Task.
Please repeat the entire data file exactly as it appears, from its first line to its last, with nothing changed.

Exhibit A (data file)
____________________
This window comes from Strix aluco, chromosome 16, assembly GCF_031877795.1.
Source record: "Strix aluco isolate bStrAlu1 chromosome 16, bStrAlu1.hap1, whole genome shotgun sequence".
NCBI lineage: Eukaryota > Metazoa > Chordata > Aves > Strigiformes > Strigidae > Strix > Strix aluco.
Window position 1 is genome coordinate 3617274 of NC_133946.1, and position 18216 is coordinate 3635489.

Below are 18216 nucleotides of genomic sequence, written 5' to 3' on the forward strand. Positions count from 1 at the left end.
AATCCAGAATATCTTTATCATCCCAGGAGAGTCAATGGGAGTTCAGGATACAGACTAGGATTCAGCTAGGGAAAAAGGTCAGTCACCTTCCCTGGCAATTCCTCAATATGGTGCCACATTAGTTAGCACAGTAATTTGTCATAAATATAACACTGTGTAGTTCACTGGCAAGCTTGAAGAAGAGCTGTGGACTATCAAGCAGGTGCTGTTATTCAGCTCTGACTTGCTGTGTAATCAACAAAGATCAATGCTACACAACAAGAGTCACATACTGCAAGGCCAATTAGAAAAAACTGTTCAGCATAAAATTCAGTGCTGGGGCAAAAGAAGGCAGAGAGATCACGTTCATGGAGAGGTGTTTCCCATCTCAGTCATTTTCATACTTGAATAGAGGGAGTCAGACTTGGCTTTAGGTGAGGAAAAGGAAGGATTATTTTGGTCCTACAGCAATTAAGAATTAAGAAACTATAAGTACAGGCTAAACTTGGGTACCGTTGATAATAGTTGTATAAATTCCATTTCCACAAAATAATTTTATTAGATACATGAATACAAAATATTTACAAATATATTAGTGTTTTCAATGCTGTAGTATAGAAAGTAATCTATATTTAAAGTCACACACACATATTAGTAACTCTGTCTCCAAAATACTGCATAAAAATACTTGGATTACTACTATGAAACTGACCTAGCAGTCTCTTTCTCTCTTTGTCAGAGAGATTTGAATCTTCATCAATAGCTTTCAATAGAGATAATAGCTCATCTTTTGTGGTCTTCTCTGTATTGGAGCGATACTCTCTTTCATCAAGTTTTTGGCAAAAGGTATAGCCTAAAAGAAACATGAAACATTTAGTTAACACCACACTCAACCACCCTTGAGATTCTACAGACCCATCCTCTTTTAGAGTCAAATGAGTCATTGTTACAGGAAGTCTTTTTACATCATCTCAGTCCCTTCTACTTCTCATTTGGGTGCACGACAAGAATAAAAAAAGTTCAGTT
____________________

This window comes from Strix aluco, chromosome 16, assembly GCF_031877795.1.
Source record: "Strix aluco isolate bStrAlu1 chromosome 16, bStrAlu1.hap1, whole genome shotgun sequence".
NCBI lineage: Eukaryota > Metazoa > Chordata > Aves > Strigiformes > Strigidae > Strix > Strix aluco.
Window position 1 is genome coordinate 3617274 of NC_133946.1, and position 18216 is coordinate 3635489.

Below are 18216 nucleotides of genomic sequence, written 5' to 3' on the forward strand. Positions count from 1 at the left end.
AATCCAGAATATCTTTATCATCCCAGGAGAGTCAATGGGAGTTCAGGATACAGACTAGGATTCAGCTAGGGAAAAAGGTCAGTCACCTTCCCTGGCAATTCCTCAATATGGTGCCACATTAGTTAGCACAGTAATTTGTCATAAATATAACACTGTGTAGTTCACTGGCAAGCTTGAAGAAGAGCTGTGGACTATCAAGCAGGTGCTGTTATTCAGCTCTGACTTGCTGTGTAATCAACAAAGATCAATGCTACACAACAAGAGTCACATACTGCAAGGCCAATTAGAAAAAACTGTTCAGCATAAAATTCAGTGCTGGGGCAAAAGAAGGCAGAGAGATCACGTTCATGGAGAGGTGTTTCCCATCTCAGTCATTTTCATACTTGAATAGAGGGAGTCAGACTTGGCTTTAGGTGAGGAAAAGGAAGGATTATTTTGGTCCTACAGCAATTAAGAATTAAGAAACTATAAGTACAGGCTAAACTTGGGTACCGTTGATAATAGTTGTATAAATTCCATTTCCACAAAATAATTTTATTAGATACATGAATACAAAATATTTACAAATATATTAGTGTTTTCAATGCTGTAGTATAGAAAGTAATCTATATTTAAAGTCACACACACATATTAGTAACTCTGTCTCCAAAATACTGCATAAAAATACTTGGATTACTACTATGAAACTGACCTAGCAGTCTCTTTCTCTCTTTGTCAGAGAGATTTGAATCTTCATCAATAGCTTTCAATAGAGATAATAGCTCATCTTTTGTGGTCTTCTCTGTATTGGAGCGATACTCTCTTTCATCAAGTTTTTGGCAAAAGGTATAGCCTAAAAGAAACATGAAACATTTAGTTAACACCACACTCAACCACCCTTGAGATTCTACAGACCCATCCTCTTTTAGAGTCAAATGAGTCATTGTTACAGGAAGTCTTTTTACATCATCTCAGTCCCTTCTACTTCTCATTTGGGTGCACGACAAGAATAAAAAAAGTTCAGTT